Don Adams: Persistence in Politics

This blog post was written by Graduate Assistant Mikah Sauskojus, master’s student in History. 

When looking at the papers of a state politician, it is evident which legislative issues are close to their hearts.  These issues produce larger piles of paper than their counterparts, even if they remain a minority in the midst of the massive paper trail created by a legislative session.  In the case of Don Adams, who served in the Texas Senate from 1973-1977, one such issue was the reworking of pension programs for volunteer firemen’s groups.  While Adams cared for both professional and volunteer public safety workers, as can be seen in his efforts to pass multiple bills easing tax expenses for fire departments, his work with volunteer fire departments spanned the length of his career in office and highlights the value of perseverance in passing legislation.

In a thank you note to the Texas State Association of Fire Fighters, Adams states “As you know, paid and volunteer fireman are my real and only cause in the Legislature.”

Adams’s first foray into the issue of fire department pensions occurred while he was a member of the Texas House of Representatives.  During the 62nd Session in 1971, he introduced a resolution to form a committee dedicated to studying the existing Volunteer Firemen’s Pension Plan for the State of Texas.  After his election to the Senate in 1972, he introduced a similar resolution for creating legislation which would make the pension fund for volunteer firefighters financially sound on a statewide level.  Both of these resolutions passed, and Adams’s work on the financial analyses from these committees contributed to his desire to introduce legislation rectifying flaws in the system.

The first of these bills was introduced in the 64th Session in 1975, but ultimately died in a subcommittee due to the conflicting interests of professional and volunteer firefighting groups.  In letters to members on both sides of the issue, Adams expressed disappointment over the tensions growing between the paid and volunteer factions and encouraged their leadership to foster unity in the interest of future reform efforts.[1]  This first defeat was followed by several bills proposed during the next session in 1977.  Adams introduced both SB 48 and SB 411 during the 65th session; after SB 48’s broad programs died in committee, Adams retooled the legislation to focus exclusively on departments composed of volunteer, unpaid members.  This last pension plan successfully passed both houses and was signed into law in May of 1977.  Nearly six years after he first introduced a resolution investigating the issue, Adams saw the firemen’s pension problem at least partially solved.  He introduced other legislation on behalf of urban and rural firefighters which were unsuccessful, but his persistence in this one issue highlights the work ethic and tenacity Adams brought to his time in office.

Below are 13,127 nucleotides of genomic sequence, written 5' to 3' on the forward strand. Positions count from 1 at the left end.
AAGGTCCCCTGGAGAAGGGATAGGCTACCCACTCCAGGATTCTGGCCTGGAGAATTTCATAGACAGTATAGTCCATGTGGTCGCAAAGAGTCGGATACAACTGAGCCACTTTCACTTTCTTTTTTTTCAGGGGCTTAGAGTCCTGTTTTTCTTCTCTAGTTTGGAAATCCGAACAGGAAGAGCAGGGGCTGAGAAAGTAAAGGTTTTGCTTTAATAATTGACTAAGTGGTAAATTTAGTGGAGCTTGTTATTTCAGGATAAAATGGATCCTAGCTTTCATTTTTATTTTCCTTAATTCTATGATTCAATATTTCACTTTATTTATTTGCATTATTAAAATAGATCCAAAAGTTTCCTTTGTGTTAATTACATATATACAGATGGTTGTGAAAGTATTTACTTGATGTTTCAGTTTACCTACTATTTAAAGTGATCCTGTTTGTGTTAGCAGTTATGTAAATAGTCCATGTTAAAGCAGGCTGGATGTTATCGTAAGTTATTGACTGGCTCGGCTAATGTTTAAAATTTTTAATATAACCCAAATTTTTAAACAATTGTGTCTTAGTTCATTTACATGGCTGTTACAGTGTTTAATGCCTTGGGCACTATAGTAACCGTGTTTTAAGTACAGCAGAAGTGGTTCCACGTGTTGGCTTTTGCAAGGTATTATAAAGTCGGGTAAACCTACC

[1] Donald G. Adams papers, Accession #33, Baylor Collections of Political Materials, W. R. Poage Legislative Library, Baylor University.

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